Unless we have direct experience running a tech business where you have to support tens of thousands of users, I'm sure we have no clue about the challenges of supporting a spectrum of users from 0 to 100 on the knowledge scale, hence you are darn right that you go for the plug an play approach. Support costs and business costs would probably skyrocket if they did not, and then we would all be complaining about even higher prices, or worse service, or both.

 

 

Re: Technical reasons to move to the new CGN3ACR


@DrMike wrote:

I'm with GDkitty when he says that Rogers should make something available to satisfy its more demanding/savvy customers, but in the absence of that, the lower common denominator of one-size fits all is most assuredly the correct business decision for them

 

 


And they do make something available for the more demanding/savvy customers - it's called bridge mode, which is well-documented and which their tech support reps are trained about. (Many US ISPs, including Google Fiber, do not provide a bridge mode)

 

The way I see it, if you had, say:

- straight modem for $8

- WiFi gateway for $12

... you'd have a support nightmare because the less technical users would go for the cheaper thing and would then feel screwed when it's way less capable than the competitor's 'free' hardware.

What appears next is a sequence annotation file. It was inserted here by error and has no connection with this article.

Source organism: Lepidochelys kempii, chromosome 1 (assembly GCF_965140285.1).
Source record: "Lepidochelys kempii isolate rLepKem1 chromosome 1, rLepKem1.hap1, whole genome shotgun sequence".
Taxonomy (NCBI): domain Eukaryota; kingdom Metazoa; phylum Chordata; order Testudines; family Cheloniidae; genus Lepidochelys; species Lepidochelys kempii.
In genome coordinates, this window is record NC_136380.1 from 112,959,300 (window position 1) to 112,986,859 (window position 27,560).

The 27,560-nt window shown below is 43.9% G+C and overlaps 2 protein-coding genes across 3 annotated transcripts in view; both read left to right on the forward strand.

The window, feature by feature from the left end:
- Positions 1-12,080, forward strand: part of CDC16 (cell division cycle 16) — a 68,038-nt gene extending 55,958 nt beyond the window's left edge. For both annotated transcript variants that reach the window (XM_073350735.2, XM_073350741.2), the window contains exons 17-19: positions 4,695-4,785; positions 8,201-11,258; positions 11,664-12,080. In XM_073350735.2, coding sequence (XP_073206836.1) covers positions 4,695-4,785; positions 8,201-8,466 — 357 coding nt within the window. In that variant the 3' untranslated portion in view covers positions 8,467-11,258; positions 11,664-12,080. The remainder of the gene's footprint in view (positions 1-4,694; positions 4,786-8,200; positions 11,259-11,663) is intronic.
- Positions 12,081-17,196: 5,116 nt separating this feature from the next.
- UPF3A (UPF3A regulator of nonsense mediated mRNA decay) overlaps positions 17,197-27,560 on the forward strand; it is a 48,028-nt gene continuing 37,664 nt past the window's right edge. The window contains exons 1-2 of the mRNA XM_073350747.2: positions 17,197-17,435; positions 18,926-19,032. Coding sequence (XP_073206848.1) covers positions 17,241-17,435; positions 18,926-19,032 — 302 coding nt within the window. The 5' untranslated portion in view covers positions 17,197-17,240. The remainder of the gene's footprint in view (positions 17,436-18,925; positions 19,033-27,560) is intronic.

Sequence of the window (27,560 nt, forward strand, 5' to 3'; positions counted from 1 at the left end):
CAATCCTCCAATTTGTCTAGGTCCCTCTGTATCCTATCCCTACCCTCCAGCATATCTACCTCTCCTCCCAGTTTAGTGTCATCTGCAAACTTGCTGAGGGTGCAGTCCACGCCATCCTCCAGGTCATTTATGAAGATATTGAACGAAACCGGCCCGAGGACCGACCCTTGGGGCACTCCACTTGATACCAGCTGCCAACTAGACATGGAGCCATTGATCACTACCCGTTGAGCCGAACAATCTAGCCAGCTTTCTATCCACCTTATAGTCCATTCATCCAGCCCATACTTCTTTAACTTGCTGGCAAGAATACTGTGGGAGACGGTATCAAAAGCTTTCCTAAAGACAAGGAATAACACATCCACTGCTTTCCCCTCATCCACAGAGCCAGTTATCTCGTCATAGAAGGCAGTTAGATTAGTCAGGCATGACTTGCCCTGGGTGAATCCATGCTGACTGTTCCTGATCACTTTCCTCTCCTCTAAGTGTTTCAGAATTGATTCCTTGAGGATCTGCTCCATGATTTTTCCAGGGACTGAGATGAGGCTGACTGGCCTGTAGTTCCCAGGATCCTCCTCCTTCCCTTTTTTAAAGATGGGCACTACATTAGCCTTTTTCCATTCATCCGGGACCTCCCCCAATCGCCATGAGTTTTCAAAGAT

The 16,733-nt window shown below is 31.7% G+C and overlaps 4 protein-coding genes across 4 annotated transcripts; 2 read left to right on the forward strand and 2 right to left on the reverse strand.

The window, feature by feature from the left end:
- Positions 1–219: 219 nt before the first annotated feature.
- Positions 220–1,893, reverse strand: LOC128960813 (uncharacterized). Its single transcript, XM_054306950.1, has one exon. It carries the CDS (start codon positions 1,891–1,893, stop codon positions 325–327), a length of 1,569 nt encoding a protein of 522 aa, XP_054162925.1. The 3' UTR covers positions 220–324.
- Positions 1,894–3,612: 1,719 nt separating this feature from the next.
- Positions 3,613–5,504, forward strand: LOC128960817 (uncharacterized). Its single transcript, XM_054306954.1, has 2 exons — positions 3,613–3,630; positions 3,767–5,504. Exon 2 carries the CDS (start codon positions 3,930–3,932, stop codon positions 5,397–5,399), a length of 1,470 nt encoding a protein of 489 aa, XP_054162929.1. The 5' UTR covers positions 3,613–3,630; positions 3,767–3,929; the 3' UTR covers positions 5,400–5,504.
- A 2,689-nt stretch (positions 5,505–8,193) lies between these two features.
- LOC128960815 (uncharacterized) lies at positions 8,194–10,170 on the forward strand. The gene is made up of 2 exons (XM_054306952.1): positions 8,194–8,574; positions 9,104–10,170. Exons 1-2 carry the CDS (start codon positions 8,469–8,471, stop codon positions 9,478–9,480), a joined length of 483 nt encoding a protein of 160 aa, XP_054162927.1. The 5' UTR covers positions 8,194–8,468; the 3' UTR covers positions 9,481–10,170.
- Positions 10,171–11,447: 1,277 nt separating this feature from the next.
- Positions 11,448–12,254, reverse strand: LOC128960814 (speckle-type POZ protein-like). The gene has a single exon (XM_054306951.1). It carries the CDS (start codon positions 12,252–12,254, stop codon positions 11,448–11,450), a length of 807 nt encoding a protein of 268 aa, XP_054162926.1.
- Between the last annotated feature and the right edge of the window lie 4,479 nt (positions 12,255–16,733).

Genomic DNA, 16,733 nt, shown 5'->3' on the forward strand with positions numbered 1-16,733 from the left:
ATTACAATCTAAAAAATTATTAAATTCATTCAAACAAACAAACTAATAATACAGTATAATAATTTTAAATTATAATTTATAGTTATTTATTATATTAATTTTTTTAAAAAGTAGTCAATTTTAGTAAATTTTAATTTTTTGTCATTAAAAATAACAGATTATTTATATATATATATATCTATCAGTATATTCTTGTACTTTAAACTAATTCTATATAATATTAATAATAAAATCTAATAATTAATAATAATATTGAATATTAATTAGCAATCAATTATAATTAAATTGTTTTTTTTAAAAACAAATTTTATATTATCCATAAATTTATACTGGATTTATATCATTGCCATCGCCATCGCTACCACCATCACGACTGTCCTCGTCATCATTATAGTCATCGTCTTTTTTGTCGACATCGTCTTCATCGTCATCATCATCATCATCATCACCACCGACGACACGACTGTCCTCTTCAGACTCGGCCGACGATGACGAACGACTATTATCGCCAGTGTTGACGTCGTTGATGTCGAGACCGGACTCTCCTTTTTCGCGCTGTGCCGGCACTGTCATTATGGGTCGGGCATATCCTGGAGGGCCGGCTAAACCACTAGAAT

So then, how about this?

- WiFi gateway for $12

- straight modem for $15

... which solves the problem of the less technical users picking the wrong option and blaming Rogers. But would any tech-savvy user pay $3 more for a straight modem over bridging the cheaper gateway?

 

The only argument in favour of a straight modem over bridging the gateways, I think, is a cost one: why are people paying for functionality they turn off? But if the straight modem cannot be cheaper than the gateways without creating a massive support nightmare... then I conclude the status quo makes sense.

Re: Technical reasons to move to the new CGN3ACR

dfsdffgdf
I've Been Here Awhile

I do not see any activity on the modem after plugging in the hard drive. i see these listed in the usb storage page in admin:

 
  Action 1 file://192.168.0.1/C814240F1423FED6  
 
2 file://192.168.0.1/diska1  
 
it doesnt change even if i take out the drive. Please let me know if its worthwhile to talk with rogers tech about this.

Re: Technical reasons to move to the new CGN3ACR

I would give tech support a quick call and ask if Samba is turned off, and if so, can the CSR enable it?